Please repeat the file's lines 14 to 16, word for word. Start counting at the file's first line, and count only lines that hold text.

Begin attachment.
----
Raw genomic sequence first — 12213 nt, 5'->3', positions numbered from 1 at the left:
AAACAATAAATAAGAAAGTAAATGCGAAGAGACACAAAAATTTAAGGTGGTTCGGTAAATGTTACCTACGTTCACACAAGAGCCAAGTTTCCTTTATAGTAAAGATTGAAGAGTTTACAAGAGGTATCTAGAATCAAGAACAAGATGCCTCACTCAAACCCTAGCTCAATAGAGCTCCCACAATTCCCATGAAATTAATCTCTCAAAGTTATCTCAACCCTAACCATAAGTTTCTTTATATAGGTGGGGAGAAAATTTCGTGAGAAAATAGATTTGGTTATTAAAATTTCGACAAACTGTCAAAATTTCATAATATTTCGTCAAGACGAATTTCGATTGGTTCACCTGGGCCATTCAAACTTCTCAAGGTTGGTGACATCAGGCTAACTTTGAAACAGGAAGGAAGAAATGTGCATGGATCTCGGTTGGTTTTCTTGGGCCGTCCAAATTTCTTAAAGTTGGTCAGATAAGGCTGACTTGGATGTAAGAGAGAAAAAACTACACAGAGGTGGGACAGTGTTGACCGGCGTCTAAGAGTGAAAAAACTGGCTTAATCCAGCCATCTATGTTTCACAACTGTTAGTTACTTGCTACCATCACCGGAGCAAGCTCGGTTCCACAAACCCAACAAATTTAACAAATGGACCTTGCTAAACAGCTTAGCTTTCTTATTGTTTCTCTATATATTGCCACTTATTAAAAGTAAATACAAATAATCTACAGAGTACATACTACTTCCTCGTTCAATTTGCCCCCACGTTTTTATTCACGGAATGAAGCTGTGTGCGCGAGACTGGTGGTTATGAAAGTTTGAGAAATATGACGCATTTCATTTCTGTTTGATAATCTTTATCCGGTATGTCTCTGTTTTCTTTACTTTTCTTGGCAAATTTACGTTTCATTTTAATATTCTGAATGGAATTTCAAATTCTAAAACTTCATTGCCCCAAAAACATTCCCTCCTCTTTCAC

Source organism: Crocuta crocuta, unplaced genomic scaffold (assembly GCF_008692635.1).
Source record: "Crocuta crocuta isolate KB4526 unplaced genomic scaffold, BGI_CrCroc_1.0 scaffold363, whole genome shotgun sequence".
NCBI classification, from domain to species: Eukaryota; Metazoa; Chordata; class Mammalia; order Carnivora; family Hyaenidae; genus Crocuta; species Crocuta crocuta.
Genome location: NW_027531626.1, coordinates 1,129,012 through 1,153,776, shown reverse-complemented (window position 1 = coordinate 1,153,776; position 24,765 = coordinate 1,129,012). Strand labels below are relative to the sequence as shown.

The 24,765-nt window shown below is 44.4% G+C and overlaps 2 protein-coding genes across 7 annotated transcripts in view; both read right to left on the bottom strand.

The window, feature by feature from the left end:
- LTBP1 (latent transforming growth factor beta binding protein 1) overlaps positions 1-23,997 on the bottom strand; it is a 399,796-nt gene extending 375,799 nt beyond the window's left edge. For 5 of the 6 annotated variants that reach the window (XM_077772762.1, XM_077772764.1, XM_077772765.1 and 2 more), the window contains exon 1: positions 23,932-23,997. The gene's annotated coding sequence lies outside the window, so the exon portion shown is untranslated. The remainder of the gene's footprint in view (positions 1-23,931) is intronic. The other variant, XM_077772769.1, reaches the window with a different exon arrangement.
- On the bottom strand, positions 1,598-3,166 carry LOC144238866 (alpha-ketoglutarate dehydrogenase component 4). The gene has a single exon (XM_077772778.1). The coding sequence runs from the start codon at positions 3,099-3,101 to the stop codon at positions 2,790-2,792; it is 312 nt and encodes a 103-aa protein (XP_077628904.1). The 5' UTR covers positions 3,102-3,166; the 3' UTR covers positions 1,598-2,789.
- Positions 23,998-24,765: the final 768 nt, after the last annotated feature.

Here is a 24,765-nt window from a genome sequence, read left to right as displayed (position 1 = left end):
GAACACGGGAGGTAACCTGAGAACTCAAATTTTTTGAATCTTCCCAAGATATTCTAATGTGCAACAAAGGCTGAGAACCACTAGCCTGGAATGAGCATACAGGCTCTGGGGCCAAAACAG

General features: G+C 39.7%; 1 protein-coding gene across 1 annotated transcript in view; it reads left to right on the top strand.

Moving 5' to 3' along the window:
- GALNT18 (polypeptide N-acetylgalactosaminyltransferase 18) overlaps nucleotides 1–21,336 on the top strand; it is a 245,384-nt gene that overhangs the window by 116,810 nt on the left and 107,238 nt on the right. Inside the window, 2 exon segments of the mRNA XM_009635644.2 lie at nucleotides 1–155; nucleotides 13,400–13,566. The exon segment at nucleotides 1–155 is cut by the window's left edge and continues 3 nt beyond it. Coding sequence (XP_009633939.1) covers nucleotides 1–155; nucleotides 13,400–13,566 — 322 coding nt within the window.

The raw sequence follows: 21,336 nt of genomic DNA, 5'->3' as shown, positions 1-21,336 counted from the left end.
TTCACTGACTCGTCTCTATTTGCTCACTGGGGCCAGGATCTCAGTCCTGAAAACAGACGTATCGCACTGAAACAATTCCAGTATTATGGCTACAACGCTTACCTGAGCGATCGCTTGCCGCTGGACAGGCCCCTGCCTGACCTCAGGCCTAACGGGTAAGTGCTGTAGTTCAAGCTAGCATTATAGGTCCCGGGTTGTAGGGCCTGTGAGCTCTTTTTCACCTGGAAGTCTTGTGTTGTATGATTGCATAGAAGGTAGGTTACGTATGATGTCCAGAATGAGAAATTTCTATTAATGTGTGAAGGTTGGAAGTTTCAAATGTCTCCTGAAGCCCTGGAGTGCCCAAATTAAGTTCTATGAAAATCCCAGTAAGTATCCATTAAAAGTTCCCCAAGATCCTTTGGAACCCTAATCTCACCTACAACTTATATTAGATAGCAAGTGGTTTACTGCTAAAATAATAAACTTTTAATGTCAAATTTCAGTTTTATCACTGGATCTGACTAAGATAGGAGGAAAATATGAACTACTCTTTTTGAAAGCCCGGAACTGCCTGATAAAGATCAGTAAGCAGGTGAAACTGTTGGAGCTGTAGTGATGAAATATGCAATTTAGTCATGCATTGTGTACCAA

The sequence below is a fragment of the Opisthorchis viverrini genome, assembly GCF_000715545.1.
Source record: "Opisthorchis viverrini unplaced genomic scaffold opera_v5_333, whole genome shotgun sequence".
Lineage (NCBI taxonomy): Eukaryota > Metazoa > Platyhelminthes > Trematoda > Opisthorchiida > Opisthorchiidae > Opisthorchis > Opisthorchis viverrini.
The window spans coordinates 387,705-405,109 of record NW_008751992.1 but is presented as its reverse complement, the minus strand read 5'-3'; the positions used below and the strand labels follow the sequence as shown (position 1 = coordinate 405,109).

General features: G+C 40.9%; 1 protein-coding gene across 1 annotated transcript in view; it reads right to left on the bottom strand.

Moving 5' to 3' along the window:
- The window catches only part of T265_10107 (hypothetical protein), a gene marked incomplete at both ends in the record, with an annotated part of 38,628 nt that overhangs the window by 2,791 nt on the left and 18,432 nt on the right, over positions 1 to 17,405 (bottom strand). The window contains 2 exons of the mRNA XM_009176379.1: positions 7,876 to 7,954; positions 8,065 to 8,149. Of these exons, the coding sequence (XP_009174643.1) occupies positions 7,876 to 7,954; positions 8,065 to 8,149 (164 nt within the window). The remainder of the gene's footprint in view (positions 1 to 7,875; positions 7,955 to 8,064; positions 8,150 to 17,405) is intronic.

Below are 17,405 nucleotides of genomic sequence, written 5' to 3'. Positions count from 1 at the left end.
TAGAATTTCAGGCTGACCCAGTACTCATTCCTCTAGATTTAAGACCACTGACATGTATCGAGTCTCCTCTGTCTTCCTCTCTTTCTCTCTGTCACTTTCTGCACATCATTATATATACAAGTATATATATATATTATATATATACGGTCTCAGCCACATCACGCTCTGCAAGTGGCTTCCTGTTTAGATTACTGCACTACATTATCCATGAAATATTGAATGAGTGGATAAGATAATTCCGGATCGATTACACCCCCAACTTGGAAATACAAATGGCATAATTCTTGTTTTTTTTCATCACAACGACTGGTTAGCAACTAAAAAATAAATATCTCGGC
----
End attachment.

General features: G+C 39.7%; 1 protein-coding gene across 1 annotated transcript in view; it reads left to right on the top strand.

Moving 5' to 3' along the window:
- GALNT18 (polypeptide N-acetylgalactosaminyltransferase 18) overlaps nucleotides 1–21,336 on the top strand; it is a 245,384-nt gene that overhangs the window by 116,810 nt on the left and 107,238 nt on the right. Inside the window, 2 exon segments of the mRNA XM_009635644.2 lie at nucleotides 1–155; nucleotides 13,400–13,566. The exon segment at nucleotides 1–155 is cut by the window's left edge and continues 3 nt beyond it. Coding sequence (XP_009633939.1) covers nucleotides 1–155; nucleotides 13,400–13,566 — 322 coding nt within the window.